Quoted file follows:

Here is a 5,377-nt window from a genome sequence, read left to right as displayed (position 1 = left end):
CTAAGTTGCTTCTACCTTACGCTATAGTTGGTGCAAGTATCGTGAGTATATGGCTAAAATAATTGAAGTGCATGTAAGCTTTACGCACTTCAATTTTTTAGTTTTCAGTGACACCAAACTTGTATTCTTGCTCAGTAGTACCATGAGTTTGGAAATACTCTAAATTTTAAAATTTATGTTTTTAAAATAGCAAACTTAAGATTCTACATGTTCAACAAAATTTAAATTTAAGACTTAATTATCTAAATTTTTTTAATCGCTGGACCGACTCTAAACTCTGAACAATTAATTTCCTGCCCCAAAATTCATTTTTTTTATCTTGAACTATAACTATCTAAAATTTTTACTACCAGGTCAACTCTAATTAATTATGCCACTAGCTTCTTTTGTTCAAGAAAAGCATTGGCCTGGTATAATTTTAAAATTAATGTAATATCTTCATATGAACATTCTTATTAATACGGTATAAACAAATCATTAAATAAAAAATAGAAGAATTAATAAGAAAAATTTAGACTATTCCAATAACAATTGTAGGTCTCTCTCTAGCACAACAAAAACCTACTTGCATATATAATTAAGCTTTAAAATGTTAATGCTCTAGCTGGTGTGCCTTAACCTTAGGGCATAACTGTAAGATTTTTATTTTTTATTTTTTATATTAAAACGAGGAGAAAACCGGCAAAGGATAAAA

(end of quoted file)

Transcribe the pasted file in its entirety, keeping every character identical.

Here is a 5,377-nt window from a genome sequence, read left to right as displayed (position 1 = left end):
CTAAGTTGCTTCTACCTTACGCTATAGTTGGTGCAAGTATCGTGAGTATATGGCTAAAATAATTGAAGTGCATGTAAGCTTTACGCACTTCAATTTTTTAGTTTTCAGTGACACCAAACTTGTATTCTTGCTCAGTAGTACCATGAGTTTGGAAATACTCTAAATTTTAAAATTTATGTTTTTAAAATAGCAAACTTAAGATTCTACATGTTCAACAAAATTTAAATTTAAGACTTAATTATCTAAATTTTTTTAATCGCTGGACCGACTCTAAACTCTGAACAATTAATTTCCTGCCCCAAAATTCATTTTTTTTATCTTGAACTATAACTATCTAAAATTTTTACTACCAGGTCAACTCTAATTAATTATGCCACTAGCTTCTTTTGTTCAAGAAAAGCATTGGCCTGGTATAATTTTAAAATTAATGTAATATCTTCATATGAACATTCTTATTAATACGGTATAAACAAATCATTAAATAAAAAATAGAAGAATTAATAAGAAAAATTTAGACTATTCCAATAACAATTGTAGGTCTCTCTCTAGCACAACAAAAACCTACTTGCATATATAATTAAGCTTTAAAATGTTAATGCTCTAGCTGGTGTGCCTTAACCTTAGGGCATAACTGTAAGATTTTTATTTTTTATTTTTTATATTAAAACGAGGAGAAAACCGGCAAAGGATAAAA